Towards Specific Adaptable Housing
The aim of this thesis is to explore specific adaptable design for suburban housing. First an analysis of existing New Zealand mass suburban houses was conducted. It was found that many mass suburban houses are a repetition of generic, low cost, plan generated, hipped roofed houses. This thesis provides evidence that the mass suburban houses are not easily adaptable as they are generally not designed to be altered. Secondly, existing literature on adaptability was explored in which a duality between two design approaches was identified. The very determinate approach to adaptability often results in an overly specialised design, with ideal characteristics but only for a specific brief. The indeterminate approach is to provide a space where no particular use is determined, the theory being that occupants can choose their own use for a space. The literature review for this thesis found that the indeterminate, or multi-use, approach was often used in conjunction with the terms neutral and generic which have a tendency to indicate spaces devoid of character. The thesis aim is to provide adaptable design where the use is not determined but the characteristics of a space are.
It was found that the definitions of adaptability are convoluted and sometimes contradictory. A definition towards specific adaptable housing was developed based on conclusions drawn from a survey asking participants their preferred spatial characteristics for a variety of activities, existing research and design led research conducted in this thesis. The definition went through several revisions to consider where adaptable design allows alterations and removals to be done easily in the future, considers aesthetics and allows a change of use through considering social and utility function through varied spatial qualities. The adaptable definition developed in this thesis is specific and clear about what can be achieved but allows flexibility for the designer as projects will lend themselves to particular outcomes.
A range of adaptable design tactics were identified from the literature review. Each idea was analysed for how it could fulfil the adaptable definition of this thesis. The collection of design tactics is comprehensive and informed by a range of publications, precedents and design led research. Design generation one utilised some of the adaptable tactics from the literature review in conjunction with the survey results. Lessons learnt from design generation one informed the definition of what adaptability means for this thesis in relation to aesthetics and consideration of social and utility function over time.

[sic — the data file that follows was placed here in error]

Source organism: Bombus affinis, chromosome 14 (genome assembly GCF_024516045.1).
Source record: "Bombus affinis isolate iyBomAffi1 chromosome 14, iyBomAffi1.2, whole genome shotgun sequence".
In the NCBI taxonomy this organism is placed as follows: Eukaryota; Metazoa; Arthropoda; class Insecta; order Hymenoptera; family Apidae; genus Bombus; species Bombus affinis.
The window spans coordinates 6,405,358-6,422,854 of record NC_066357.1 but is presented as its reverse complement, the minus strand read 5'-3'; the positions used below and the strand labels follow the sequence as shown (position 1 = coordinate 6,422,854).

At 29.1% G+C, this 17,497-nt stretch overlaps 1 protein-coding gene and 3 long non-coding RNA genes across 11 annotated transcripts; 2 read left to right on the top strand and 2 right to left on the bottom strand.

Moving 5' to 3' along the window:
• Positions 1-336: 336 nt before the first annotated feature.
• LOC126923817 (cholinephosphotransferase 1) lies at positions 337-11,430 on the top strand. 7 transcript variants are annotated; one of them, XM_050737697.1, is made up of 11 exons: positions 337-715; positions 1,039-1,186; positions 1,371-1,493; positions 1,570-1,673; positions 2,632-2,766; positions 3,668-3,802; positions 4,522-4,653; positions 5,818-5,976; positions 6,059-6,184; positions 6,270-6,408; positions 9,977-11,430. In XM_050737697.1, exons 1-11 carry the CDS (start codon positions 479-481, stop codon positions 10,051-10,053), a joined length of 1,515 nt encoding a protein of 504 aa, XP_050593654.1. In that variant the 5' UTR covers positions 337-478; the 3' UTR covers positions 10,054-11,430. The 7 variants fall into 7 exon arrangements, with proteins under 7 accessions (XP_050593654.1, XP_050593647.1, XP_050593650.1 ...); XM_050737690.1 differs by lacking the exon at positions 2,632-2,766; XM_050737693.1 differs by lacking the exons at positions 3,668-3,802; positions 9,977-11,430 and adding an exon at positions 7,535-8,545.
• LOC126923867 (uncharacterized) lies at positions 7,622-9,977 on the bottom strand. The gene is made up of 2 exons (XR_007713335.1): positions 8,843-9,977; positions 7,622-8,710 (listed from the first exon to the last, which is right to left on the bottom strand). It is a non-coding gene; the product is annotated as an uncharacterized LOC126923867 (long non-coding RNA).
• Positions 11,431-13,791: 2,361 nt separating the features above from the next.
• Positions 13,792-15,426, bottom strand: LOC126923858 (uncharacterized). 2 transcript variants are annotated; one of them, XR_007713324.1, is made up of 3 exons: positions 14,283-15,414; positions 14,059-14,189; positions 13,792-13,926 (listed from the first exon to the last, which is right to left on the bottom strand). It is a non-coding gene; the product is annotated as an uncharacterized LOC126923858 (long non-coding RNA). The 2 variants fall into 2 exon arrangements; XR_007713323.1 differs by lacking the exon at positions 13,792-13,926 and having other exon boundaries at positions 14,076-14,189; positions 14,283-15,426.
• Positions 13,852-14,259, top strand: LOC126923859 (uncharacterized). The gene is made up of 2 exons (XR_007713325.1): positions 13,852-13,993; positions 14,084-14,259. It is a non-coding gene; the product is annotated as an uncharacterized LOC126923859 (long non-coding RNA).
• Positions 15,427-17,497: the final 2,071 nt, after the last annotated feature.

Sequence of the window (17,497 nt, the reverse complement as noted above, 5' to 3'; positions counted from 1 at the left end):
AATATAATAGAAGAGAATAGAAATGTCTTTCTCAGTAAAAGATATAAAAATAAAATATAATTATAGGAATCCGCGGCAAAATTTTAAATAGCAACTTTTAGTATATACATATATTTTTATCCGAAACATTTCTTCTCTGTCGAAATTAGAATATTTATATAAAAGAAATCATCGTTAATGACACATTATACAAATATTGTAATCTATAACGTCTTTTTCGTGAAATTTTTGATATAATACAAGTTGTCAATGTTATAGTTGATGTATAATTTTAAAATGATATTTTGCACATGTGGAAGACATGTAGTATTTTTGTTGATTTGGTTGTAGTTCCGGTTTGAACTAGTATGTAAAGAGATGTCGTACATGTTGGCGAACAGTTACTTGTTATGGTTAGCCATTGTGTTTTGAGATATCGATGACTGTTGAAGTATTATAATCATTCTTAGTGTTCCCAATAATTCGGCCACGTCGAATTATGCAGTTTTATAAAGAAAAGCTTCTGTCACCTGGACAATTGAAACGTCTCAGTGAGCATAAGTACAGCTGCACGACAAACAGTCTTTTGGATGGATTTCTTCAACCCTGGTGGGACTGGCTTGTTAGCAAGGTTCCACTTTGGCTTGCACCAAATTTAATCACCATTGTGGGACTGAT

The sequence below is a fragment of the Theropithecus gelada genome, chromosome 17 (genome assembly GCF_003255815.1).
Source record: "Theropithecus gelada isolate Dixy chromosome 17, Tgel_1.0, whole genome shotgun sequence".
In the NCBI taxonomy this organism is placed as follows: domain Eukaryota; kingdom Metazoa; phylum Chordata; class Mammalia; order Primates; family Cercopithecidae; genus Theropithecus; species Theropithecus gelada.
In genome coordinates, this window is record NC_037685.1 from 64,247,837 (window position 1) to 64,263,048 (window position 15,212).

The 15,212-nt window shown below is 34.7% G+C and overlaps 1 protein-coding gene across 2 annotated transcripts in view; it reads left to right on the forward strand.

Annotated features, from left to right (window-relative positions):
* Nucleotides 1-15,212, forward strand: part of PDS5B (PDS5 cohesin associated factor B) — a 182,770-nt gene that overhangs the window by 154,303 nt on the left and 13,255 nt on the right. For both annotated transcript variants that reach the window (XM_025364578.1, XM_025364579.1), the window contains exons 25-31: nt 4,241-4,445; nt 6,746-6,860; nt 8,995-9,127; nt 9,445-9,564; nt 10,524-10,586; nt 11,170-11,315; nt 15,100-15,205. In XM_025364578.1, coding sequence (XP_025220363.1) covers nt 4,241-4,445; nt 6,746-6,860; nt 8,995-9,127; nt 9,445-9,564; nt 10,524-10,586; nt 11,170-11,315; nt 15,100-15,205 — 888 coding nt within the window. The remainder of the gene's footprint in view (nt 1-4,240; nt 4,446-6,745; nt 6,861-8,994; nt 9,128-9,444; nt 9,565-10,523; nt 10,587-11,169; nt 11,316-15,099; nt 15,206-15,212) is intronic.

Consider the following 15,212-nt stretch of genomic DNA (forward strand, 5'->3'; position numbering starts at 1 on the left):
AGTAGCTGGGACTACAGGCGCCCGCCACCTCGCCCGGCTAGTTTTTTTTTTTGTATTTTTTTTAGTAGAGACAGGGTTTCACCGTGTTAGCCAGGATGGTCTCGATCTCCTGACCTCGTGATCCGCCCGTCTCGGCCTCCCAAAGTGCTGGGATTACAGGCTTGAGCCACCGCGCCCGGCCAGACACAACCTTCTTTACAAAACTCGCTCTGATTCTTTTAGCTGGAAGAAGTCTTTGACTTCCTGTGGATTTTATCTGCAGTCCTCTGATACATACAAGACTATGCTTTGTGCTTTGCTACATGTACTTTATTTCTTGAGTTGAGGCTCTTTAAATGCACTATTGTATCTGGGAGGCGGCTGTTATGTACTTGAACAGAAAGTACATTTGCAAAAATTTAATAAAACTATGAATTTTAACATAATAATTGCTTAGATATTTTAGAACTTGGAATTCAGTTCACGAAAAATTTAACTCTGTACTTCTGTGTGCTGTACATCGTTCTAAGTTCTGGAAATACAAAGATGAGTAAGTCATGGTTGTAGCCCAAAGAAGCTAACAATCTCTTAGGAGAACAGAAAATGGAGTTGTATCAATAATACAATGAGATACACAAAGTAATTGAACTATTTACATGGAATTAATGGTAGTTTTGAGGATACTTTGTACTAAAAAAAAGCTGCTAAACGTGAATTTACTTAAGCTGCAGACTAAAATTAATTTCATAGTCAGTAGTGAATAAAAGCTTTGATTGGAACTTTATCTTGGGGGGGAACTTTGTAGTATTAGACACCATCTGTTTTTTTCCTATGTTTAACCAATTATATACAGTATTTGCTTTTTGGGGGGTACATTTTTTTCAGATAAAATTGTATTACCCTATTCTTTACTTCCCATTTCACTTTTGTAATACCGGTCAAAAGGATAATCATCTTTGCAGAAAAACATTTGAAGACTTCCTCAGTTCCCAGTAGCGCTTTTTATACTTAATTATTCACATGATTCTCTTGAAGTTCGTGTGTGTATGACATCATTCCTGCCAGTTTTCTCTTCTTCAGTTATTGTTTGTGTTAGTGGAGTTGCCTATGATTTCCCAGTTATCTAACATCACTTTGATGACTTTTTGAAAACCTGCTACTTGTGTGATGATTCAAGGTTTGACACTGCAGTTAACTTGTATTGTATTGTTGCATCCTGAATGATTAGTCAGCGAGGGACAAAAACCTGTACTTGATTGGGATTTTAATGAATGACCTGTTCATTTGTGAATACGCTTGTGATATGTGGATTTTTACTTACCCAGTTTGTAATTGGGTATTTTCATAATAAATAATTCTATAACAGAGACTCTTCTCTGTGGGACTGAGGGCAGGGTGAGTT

The specific approach to adaptability is seen in the selection and application of the design tactics in design generation two. The most significant aesthetic and adaptable design tactic being the link which has little impact on built fabric when additional structures are constructed or removed and allows disparate shaped or sized structures to be joined which enables freedom of design and form. Furthermore, the link often becomes the circulation between structures making space planning straight forward when considering how additions will fit in with an existing dwelling. Flat roofs and beam and column construction are notable adaptable design tactics which can allow additional storeys to be added relatively easily to a dwelling in the future. The approach to the ground plane and site are also important considerations as the predominantly two storey design will take up less room on site, allow greater options for additions, more garden/yard area and allows for double height interior space.
Specific adaptable housing is important as it allows occupants to easily adapt their home when their needs change, while providing a unique building which contributes to the occupants' quality of life. As adaptable homes can be built in increments over time it is a clear method for occupants to have the space they want when they need it and can afford it. With housing shortages, the cost of house building and a growing population within New Zealand, the need to look at alternative design approaches is particularly important. Applying the study to terrace housing and a comparative cost analysis of the adaptable design outcome is identified as valuable areas of further research.